For the Full Court, the question of causation turned on the weight that could be attributed to these two pieces of evidence. The Full Court restated the test for causation in the leading judgment of Chief Justice Spigelman's in Seltsam v McGuinness, where his Honour's analogised evidence of causation to 'the strands in the cable', which must be capable of bearing the weight of the ultimate inference of causation.2 Furthermore, the Full Court restated, as a negative criterion, the requirement of 'but for' causation: the claimant's burden is not discharged merely by showing an increased risk in injury by reason of the defendant's conduct, but rather whether the increased risk 'eventuated' in the case of the claimant (ie the claimant must establish as a necessary condition of recovery that he or she would not have suffered loss 'but for' the defendant's actionable misconduct).3

As to the strength of the epidemiological evidence, the Full Court rejected the suggestion that a relative risk of greater than two implies causation is more probable than not as 'it is apt to mandate an award of compensation to applicants who have not, in truth, been injured by the respondent'.4

The Full Court went on to note that 'in any event the strength of that finding as a strand in Mr Peterson's case is problematic because of the other candidates [confounding factors] as causes of his injury'. The Full Court also noted that epidemiological evidence is of limited use where the claimant is not 'a typical member of the population which is the subject of the study', and noted that Mr Peterson was indeed atypical.5

As to the evidence of biological mechanism, the Full Court concluded that 'the strength of this strand of the case did not rise above the possibility that [Vioxx] was "in the mix" of the factors which may have caused Mr Peterson's heart attack',6 and that to attribute the Mr Peterson's heart attack to Vioxx was 'a matter of conjecture rather than a reasonable inference on the balance of probabilities'.7

However, the Full Court observed that their conclusions in respect of Mr Peterson's case did not mean that other claimants, represented in the proceedings, could not succeed in establishing causation in their claims, which would turn on the particular individual's circumstances, and may be limited to circumstances where there is no likely cause of MI other than the effects of their consumption of Vioxx.8

The Full Court also dismissed Mr Peterson's cross-appeal regarding the ongoing effect of Vioxx after patients had ceased taking the drug, upholding the trial judge's factual findings.


The Full Court held that Justice Jessup's finding that MSDA breached its duty to warn by failing to make Mr Peterson's doctor aware of amendments to the Vioxx product information could not stand upon close examination of the evidence. There was evidence that suggested that Mr Peterson's doctor became aware of the amendments to product information and did not rely exclusively upon 'Dear Doctor letters' to alert him to changes.9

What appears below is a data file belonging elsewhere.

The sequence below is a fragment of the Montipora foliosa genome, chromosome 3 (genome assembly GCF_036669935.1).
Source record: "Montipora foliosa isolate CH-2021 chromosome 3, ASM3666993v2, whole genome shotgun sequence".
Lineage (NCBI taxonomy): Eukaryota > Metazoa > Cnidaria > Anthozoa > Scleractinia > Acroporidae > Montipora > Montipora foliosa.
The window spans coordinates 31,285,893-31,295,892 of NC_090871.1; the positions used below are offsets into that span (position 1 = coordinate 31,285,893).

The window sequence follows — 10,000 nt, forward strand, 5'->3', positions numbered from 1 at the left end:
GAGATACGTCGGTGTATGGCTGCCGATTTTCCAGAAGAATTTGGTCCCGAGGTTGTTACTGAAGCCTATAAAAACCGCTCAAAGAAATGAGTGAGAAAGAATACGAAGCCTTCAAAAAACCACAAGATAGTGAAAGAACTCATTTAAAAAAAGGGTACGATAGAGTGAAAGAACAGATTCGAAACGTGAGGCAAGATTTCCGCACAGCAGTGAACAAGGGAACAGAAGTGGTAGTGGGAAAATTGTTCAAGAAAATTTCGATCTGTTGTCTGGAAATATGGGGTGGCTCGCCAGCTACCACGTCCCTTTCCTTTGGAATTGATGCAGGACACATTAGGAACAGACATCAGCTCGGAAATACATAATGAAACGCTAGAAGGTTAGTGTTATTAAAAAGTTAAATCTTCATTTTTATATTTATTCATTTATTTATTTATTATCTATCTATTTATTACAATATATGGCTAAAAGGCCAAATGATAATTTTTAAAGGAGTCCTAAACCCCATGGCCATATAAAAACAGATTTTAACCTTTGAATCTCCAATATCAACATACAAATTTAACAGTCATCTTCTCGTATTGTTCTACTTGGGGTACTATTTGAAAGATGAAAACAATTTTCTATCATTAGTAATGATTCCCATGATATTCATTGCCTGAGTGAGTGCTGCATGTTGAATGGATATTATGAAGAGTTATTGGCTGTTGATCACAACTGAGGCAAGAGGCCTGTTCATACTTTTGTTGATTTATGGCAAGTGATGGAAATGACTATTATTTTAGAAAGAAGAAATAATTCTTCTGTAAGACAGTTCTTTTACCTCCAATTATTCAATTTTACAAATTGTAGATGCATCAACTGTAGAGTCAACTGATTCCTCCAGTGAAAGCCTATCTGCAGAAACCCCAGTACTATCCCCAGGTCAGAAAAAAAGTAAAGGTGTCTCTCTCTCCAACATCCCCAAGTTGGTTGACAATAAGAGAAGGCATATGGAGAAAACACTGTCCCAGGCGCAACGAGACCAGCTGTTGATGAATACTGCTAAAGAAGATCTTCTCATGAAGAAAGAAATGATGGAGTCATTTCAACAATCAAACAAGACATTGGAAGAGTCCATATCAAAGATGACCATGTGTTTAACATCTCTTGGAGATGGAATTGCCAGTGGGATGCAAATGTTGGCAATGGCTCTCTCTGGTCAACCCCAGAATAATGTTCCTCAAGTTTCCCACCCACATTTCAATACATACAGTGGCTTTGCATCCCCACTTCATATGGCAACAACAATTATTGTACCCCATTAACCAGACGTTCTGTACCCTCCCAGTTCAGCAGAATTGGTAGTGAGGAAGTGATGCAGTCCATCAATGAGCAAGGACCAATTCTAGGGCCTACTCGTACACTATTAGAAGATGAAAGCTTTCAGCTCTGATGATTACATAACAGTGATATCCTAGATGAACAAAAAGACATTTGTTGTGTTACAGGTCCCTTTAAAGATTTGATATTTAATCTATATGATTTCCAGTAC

The Full Court noted, however, that it did not follow that other claimants, represented in the proceedings, could not make out this element of the negligence claim.10

The Full Court agreed with Justice Jessup's finding that the regulatory regime based on the Therapeutic Goods Act does not preclude the possibility of common law obligations coexisting with that regime.11

The TPA claims

At trial, Mr Peterson succeeded in his claims that MSDA contravened ss 74B and 74D of the TPA, Justice Jessup finding (respectively) that Vioxx was not reasonably fit for the purpose of acquisition, and was not of merchantable quality.

The Full Court reversed these findings on appeal, because individual causation was not made out in Mr Peterson's case, but also made further observations as to why MSDA had not contravened these provisions.

Regarding s74B, the Full Court restated that the identification of purpose for s74B is a subjective matter,12 and rejected the suggestion that the purpose for which Mr Peterson acquired Vioxx included 'as a negative element of that purpose, some quality of absolute safety or complete absence of adverse side effect.'13 Their Honours stated that such a purpose could not be implied by law, and was not evidenced by the facts.14 The Full Court drew attention to the inherent risks of prescription drugs, and the roles of doctors and pharmacists in the supply of such drugs. The Full Court noted that fitness for purpose is 'a question of some complexity that is not answered by mathematical comparison of a relative risk.'15

Regarding s74D, the Full Court stated that the question of merchantability under s74D was an objective test and 'an increase in risk "of about two" does not in this case without more demonstrate unfitness for purpose'.16 The Full Court reiterated the complexity of the question as stated in the context of the s74B claim.

The Full Court upheld Justice Jessup's findings concerning MSDA's liability under s75AD. The Full Court agreed that Vioxx was defective because it increased the risk of MI and (at the relevant time) MSDA provided no information, advice or warning as to this effect, but that MSDA was protected by the 'state of the art' defence under s75AK(1)(c), as 'the state of scientific knowledge at the time Mr Peterson took Vioxx was such that it was not demonstrated that Vioxx caused an increased risk of MI.'17

  1. Merck Sharp & Dohme (Australia) Pty Ltd v Peterson [2011] FCAFC 128.
  2. Ibid. [107]-[109].
  3. Ibid. [96]-[97].
  4. Ibid. [110].
  5. Ibid. [112]-[113].
  6. Ibid. [123].
  7. Ibid. [124].
  8. Ibid. [126].
  9. Ibid. [157]-[159].
  10. Ibid. [159].
  11. Ibid. [161].
  12. Ibid. [171], citing Rasell v Cavalier Marketing (Australia) Pty Ltd [1991] 2 Qd R 232, 330.
  13. Ibid. [172].
  14. Ibid. [173].
  15. Ibid. [174].
  16. Ibid. [181].
  17. Ibid. [208], and see generally [203]-[208].